• About Your Credit Score

    Before deciding on what terms they will offer you a loan (which they base on their risk), lenders need to know two things about you: your ability to repay the loan, and if you will pay it back. To understand your ability to pay back the loan, they look at your income and debt ratio. To assess your willingness to repay the loan, they consult your credit score.

    Fair Isaac and Company formulated the first FICO score to assess creditworthiness. For details on FICO, read more here.

    Your credit score comes from your history of repayment. They never consider income, savings, amount of down payment, or factors like gender, ethnicity, national origin or marital status. Fair Isaac invented FICO specifically to exclude demographic factors like these. Credit scoring was developed to assess a borrower's willingness to pay while specifically excluding other demographic factors.

    Your current debt level, past late payments, length of your credit history, and a few other factors are considered. Your score is calculated with both positive and negative information in your credit report. Late payments count against your score, but a record of paying on time will raise it.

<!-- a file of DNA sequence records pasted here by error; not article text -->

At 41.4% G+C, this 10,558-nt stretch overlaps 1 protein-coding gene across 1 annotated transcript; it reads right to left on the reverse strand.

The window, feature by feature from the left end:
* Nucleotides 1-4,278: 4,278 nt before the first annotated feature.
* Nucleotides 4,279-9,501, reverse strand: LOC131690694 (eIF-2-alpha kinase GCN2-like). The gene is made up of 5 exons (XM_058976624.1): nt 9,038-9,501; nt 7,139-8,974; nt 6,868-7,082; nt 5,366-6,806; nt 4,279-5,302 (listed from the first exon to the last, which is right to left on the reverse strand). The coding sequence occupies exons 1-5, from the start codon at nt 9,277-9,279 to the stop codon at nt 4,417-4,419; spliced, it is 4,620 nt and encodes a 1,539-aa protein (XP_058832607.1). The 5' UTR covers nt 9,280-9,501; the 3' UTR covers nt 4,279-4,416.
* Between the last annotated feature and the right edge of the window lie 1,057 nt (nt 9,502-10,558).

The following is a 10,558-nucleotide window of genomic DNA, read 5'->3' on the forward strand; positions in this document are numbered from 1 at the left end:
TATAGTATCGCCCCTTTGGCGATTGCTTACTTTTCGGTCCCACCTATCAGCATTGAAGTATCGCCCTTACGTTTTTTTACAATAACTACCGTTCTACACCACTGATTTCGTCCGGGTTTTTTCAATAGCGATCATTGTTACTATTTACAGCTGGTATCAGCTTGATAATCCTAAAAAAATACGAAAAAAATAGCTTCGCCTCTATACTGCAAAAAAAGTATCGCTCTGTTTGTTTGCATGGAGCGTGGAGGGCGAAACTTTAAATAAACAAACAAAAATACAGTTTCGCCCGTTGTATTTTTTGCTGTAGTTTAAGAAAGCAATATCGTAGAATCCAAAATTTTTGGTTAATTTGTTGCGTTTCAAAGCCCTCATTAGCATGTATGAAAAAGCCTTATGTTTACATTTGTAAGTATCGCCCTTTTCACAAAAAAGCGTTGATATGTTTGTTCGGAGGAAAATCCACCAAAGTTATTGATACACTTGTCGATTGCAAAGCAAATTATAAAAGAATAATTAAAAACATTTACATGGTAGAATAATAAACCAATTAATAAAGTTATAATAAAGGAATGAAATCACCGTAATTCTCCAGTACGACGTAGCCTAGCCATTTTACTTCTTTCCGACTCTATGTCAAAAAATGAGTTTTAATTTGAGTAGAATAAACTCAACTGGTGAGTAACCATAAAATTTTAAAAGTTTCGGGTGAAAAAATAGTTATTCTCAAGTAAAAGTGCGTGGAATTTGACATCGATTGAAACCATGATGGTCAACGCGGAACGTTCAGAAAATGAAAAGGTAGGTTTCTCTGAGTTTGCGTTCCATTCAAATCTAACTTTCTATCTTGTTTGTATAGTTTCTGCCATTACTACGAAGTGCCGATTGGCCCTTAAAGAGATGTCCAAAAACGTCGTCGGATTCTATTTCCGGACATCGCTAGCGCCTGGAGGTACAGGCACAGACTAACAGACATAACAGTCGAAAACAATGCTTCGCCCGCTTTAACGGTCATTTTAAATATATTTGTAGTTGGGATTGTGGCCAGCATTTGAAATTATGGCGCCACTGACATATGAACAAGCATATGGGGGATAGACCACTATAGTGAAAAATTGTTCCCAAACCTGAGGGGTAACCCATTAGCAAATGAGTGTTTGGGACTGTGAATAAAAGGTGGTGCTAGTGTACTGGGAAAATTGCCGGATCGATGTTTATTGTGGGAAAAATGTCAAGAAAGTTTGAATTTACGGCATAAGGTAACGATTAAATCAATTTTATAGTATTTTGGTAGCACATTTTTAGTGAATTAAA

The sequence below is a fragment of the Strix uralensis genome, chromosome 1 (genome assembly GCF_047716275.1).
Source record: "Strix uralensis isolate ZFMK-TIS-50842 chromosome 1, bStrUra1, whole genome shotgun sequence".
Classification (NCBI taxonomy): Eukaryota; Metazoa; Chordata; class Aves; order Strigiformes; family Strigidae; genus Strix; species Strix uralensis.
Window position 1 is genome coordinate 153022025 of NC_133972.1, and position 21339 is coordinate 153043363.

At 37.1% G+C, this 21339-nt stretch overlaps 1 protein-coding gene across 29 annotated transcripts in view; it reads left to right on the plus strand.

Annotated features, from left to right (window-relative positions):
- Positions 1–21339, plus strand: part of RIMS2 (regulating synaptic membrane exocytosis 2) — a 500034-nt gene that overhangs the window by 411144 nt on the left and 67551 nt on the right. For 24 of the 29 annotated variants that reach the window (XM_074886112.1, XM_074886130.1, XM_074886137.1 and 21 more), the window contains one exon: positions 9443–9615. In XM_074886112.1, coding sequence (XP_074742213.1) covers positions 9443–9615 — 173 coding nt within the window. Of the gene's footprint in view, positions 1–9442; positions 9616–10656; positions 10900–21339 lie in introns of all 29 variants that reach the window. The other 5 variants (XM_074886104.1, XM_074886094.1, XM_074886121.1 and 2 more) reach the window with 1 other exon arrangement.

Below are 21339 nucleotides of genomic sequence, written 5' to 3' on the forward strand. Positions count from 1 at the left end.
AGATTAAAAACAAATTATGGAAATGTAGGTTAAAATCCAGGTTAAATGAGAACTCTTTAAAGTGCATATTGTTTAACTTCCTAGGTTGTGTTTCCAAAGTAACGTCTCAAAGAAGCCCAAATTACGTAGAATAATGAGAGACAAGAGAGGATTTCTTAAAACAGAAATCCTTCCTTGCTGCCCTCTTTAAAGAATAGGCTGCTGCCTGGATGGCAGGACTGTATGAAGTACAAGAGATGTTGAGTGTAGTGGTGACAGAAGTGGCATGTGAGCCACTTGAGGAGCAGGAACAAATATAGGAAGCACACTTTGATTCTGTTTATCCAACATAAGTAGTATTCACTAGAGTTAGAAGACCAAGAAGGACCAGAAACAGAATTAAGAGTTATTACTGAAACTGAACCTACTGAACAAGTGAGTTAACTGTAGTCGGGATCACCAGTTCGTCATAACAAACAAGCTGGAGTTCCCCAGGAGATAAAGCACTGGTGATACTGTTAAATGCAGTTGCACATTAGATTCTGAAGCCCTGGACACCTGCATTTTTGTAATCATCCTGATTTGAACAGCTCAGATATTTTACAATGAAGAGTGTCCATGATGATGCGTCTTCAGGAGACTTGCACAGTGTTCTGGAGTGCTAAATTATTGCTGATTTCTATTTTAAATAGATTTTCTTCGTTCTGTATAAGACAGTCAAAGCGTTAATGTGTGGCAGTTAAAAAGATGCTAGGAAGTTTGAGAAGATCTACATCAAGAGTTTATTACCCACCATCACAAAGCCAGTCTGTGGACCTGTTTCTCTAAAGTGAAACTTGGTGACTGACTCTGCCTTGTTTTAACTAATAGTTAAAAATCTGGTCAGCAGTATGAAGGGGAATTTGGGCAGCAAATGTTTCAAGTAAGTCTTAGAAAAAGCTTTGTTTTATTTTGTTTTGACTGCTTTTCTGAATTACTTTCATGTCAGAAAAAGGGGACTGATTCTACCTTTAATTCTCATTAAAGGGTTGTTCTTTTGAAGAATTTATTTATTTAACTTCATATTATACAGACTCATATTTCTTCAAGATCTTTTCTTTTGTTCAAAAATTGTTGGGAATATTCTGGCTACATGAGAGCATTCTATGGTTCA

Your credit report must contain at least one account which has been open for six months or more, and at least one account that has been updated in the past six months for you to get a credit score. This payment history ensures that there is enough information in your report to generate a score. Some folks don't have a long enough credit history to get a credit score. They may need to build up a credit history before they apply for a loan.